United Steelworkers Authorize Strike
By Joe Napsha
United Steelworkers members voted to give negotiators the authority to call a strike as contract talks continued Wednesday in Pittsburgh with ArcelorMittal in an effort to reach a settlement before their contract expires on Monday, the company said.
The union represents 14,000 workers at 14 ArcelorMittal U.S. steel mills.
USW spokesman Tony Montana declined to say whether the union would call a strike Monday if a settlement is not reached.
“ArcelorMittal is aware that the USW membership has voted for a strike authorization, however negotiations continue and we remain committed to working with the USW to reach a settlement by Sept. 1,” the company said in a statement. ArcelorMittal said it has reached tentative agreements with the USW on many of the outstanding issues, but negotiations continue on a handful of topics.
Company spokesman Adam Warrington did not specify what issues are outstanding.
In the Pittsburgh region, steelworkers at ArcelorMittal’s Weirton, W.Wa., plant overwhelmingly gave the leadership the authority to call a strike, said Mark Glyptis, president of USW Local 2911, which represents about 950 active employees and 42 on layoff.
“They were 100 percent behind the union,” Glyptis said following one of two meetings with the membership. He declined to speculate on whether there would be a strike next week.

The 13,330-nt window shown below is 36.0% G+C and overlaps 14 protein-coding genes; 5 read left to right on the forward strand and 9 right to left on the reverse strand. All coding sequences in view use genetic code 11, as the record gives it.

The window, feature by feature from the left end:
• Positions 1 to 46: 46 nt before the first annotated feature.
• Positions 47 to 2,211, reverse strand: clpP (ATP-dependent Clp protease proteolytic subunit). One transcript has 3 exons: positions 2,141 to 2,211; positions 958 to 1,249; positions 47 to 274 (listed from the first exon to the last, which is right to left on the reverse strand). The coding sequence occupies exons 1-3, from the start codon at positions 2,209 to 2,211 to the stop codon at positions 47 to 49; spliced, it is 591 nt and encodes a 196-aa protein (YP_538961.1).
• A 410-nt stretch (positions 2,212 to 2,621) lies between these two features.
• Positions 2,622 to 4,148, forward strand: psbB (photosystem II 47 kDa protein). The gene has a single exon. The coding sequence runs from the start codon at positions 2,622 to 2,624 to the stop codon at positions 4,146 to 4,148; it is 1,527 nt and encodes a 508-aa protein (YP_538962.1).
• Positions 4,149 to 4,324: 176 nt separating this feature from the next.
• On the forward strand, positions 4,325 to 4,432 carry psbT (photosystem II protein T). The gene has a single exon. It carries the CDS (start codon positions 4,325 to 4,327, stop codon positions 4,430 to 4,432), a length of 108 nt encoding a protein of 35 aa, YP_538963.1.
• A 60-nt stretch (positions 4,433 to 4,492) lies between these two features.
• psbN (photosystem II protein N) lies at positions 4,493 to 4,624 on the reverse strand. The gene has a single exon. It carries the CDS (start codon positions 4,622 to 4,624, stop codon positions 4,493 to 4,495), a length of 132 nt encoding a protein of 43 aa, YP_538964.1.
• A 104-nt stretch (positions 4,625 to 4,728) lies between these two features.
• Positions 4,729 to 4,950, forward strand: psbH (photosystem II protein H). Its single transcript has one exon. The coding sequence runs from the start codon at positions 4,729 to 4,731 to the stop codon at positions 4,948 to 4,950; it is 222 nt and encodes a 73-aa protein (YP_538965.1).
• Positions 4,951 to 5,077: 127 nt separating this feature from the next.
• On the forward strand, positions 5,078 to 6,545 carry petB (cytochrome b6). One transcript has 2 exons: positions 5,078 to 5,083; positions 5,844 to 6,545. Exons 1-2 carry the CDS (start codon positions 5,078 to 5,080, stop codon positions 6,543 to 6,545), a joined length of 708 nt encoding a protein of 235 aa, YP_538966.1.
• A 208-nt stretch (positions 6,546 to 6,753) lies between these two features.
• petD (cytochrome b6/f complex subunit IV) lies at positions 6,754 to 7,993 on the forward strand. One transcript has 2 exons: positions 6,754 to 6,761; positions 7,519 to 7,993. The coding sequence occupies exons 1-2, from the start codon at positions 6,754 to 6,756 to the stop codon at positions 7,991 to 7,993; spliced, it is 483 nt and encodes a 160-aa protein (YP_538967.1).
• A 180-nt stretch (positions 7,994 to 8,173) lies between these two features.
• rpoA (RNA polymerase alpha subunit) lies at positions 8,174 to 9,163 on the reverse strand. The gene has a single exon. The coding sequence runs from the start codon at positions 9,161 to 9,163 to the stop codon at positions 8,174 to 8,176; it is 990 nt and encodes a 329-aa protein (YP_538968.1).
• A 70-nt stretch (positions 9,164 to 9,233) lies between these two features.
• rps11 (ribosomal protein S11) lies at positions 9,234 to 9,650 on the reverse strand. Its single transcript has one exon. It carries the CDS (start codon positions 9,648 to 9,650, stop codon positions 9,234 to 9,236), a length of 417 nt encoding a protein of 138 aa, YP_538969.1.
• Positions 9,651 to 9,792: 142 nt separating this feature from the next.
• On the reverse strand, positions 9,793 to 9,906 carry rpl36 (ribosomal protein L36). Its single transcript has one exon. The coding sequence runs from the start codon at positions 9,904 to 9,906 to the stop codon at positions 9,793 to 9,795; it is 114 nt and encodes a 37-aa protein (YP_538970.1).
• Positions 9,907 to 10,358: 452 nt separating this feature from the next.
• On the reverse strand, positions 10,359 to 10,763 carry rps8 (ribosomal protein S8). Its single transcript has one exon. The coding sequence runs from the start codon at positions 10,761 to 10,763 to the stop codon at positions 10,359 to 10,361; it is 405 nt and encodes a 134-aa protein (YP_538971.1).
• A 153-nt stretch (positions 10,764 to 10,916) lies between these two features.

Steelworkers are looking for a contract that provides wage and benefit increases similar to those won by the USW in negotiations with Pittsburgh-based U.S. Steel Corp., Glyptis said.
The USW has said it is seeking a reduction in health care premiums for retirees. ArcelorMittal wants a nearly 40 percent increase, the union says, while U.S. Steel granted a 30 percent cut in those premiums.
“ArcelorMittal makes a lot of money,” Glyptis said. “Our members deserve a fair contract.”
At Weirton, Glyptis said the union is pressing for capital investment in the plant. “We want to be the premier tin-producing plant in the U.S.,” Glyptis said.
He declined to say what the union wants in terms of an investment, but the blast furnace at Weirton was shut down in 2005, resulting in the layoffs of about 700 workers. The tin-coating mill gets its steel from plants in Cleveland and Indiana.
ArcelorMittal is in the process of buying a coke-producing plant in Monessen from Koppers Holdings Inc. of Pittsburgh, but that deal is not expected to be completed until later this year.
(c) 2008 Tribune-Review/Pittsburgh Tribune-Review. Provided by ProQuest LLC. All rights Reserved.